are you buying nappies/formula then?I wouldn't be buying anything i'm not buying already. so i bulk buy wipes but I don't provide nappies or formula as I could end up buying several different sizes/brands which would just get silly.

just send out a standard letter, telling your parents that in line with other childminders and becuase you've realised your enormous costs, from this date you will be providing x,y and z and the rest is their responsibility.

MortifiedAdams Mon 11-Feb-13 10:57:43

My CM charges £4.50ph (NE), includes all food and drink. She does two toddler groups per week and takes the mindees to free activities.

Don't get (and certainly wouldnt expect) food to bring home if im early.

If my CM decided she wanted to take the mindees to a class / group and expected me to pay extra on top I would be a bit miffed as its nit something I want or need her to provide.

morescribbles Mon 11-Feb-13 10:50:20

I claim for myself but not my children. I claim for my food on outings as well as mindees but again not my own children. I have five so it would be pushing it ;)

Becp Mon 11-Feb-13 10:35:30

Out of interest, regarding expenses, how do you show an outing in you records if you take your own children or even just pay for yourself. I had a child minder friend who said she couldn't go if she didn't take her kids therefore put the whole thing on expenses, whereas I've always just divided the costs & claimed only for mindees?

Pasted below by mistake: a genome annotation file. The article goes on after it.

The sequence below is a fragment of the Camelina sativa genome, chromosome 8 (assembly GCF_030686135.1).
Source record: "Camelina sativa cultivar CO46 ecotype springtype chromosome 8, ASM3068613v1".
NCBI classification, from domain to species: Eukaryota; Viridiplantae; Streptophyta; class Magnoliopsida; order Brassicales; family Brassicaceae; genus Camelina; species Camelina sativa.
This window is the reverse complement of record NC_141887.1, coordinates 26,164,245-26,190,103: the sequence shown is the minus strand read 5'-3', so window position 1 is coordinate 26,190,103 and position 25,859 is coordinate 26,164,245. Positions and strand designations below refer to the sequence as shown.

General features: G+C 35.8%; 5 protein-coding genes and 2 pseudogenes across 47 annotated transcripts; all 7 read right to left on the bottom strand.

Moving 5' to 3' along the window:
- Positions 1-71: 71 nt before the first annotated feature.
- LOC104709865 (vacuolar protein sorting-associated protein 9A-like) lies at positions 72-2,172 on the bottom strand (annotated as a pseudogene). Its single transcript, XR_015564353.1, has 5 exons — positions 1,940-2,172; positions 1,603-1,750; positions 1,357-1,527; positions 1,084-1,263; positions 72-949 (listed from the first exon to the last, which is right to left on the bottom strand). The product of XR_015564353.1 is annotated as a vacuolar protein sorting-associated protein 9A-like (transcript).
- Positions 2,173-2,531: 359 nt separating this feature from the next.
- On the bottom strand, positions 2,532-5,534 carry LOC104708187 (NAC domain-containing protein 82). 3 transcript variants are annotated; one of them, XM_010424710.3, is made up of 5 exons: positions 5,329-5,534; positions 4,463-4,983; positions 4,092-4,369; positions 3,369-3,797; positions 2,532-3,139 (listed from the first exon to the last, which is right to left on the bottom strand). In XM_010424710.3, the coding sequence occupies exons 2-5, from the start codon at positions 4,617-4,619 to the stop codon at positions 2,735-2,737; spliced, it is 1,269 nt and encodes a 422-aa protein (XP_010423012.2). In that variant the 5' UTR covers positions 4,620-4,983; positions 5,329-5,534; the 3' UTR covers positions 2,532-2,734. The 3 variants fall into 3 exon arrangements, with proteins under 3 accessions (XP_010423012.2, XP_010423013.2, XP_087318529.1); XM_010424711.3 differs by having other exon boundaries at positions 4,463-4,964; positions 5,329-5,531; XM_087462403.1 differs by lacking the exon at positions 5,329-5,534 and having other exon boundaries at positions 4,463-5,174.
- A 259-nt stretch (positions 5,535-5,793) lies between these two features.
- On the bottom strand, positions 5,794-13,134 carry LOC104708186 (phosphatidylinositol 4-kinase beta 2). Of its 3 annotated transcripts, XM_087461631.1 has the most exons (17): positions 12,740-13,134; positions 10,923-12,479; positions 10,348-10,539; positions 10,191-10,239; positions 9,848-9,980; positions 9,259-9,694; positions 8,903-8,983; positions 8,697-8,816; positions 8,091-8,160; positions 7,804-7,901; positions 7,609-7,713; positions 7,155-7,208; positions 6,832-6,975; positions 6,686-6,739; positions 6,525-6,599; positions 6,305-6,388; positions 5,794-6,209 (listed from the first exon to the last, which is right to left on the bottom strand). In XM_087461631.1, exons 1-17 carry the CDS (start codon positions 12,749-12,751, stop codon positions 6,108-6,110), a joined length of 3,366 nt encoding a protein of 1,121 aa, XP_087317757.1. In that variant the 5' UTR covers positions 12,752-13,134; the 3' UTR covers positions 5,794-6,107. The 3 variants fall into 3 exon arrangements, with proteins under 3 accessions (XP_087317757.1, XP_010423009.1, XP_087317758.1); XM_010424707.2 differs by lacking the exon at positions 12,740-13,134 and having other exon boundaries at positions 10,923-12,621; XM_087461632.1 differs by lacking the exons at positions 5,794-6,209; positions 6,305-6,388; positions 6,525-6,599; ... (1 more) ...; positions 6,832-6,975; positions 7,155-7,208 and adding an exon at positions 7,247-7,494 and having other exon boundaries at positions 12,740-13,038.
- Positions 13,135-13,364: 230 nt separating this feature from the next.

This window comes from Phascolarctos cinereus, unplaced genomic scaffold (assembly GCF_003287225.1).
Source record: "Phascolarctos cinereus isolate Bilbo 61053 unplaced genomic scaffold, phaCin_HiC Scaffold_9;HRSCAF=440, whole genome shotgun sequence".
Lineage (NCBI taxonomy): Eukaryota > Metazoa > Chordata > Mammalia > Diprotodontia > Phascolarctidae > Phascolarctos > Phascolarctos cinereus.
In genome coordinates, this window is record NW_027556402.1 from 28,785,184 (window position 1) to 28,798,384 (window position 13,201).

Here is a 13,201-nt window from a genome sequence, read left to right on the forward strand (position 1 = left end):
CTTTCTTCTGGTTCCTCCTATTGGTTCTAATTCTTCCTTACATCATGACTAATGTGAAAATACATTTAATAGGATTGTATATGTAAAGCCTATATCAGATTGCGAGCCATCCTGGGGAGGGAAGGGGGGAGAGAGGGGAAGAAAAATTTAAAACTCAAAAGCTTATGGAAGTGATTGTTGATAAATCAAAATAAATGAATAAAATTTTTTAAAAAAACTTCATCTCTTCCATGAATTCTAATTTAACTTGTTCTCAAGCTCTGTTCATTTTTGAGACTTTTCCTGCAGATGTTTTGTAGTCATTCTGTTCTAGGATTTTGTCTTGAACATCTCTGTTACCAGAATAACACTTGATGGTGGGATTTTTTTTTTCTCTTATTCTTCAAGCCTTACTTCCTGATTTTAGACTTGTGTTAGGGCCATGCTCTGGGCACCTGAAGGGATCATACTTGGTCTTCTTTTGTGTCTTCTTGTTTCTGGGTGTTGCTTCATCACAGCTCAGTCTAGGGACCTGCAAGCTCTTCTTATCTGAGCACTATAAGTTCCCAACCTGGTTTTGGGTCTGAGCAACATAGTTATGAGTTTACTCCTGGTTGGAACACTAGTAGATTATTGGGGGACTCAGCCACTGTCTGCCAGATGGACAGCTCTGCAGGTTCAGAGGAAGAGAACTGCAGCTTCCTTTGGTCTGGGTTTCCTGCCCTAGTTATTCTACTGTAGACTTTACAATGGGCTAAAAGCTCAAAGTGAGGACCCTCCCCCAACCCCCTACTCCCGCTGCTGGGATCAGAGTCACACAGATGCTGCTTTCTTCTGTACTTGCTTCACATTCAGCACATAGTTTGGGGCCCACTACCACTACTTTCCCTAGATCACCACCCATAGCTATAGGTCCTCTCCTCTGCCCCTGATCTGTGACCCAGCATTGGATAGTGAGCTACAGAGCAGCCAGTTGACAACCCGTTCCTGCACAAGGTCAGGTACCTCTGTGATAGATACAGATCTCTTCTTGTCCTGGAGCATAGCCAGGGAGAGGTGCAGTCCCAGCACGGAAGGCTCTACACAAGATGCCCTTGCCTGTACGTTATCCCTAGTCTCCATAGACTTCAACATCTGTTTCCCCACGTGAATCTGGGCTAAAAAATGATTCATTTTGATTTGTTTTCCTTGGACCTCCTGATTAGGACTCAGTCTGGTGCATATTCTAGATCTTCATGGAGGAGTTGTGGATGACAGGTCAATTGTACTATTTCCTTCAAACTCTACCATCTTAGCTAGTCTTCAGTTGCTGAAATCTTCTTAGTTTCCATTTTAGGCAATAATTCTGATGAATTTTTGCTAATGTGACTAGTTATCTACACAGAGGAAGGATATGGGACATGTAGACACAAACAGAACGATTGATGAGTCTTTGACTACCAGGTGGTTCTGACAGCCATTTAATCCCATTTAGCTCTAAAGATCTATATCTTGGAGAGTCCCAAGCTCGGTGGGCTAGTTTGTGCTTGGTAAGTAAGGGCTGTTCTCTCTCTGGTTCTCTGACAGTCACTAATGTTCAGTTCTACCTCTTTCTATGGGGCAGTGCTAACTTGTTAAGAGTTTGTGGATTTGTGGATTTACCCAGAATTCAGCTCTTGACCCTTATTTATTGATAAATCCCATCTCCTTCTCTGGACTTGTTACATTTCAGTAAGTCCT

morescribbles Mon 11-Feb-13 10:21:43

I wouldn't send food home. My parents provide nappies and wipes. I include meals, outings and groups. Don't forget that you can expense up to ten pounds without receipts as a childminder which helps enormously with outings and groups.

Becp Mon 11-Feb-13 10:08:59

I included all food, trips, outings & any treats eg an ice cream at the park. Parents just had to provide nappies, milk, baby food if they preferred jars & wipes. I did this mainly so I could take my own children out & not make mindees feel left out, unfortunately it can get expensive in the 6wk holidays but I always viewed it as the price I paid for being around for my own children. I only do snacks after school now & we eat dinner around 6 now after I finish work.

Stoney666 Mon 11-Feb-13 09:25:57

I include all meals etc all trips and nappies and wipes smile

Titchyboomboom Mon 11-Feb-13 08:44:53

Thanks all. I think I will definitely stop sending food home. Also, I do want dd to attend some groups so yes, I should foot the bill for these. I think I just need to make them less regular.

ZuleikaD Mon 11-Feb-13 08:25:30

Yes, I'm £5/hour (£50/day) as well, but my charges are going up when I come off maternity leave to accommodate rising food costs.

badgerhead Mon 11-Feb-13 08:14:53

I include everything in my fees except nappies and baby food/milk. But agree don't send food home and say that you will only feed those who stay after a certain time & whose parents ask for them to be fed. I will only feed those who are with me after 5.30 as I do tea at about 5.10 to 5.20 most nights to allow time for my dh to get in from work and eat with us. I charge £5 an hour though (I'm in West Sussex).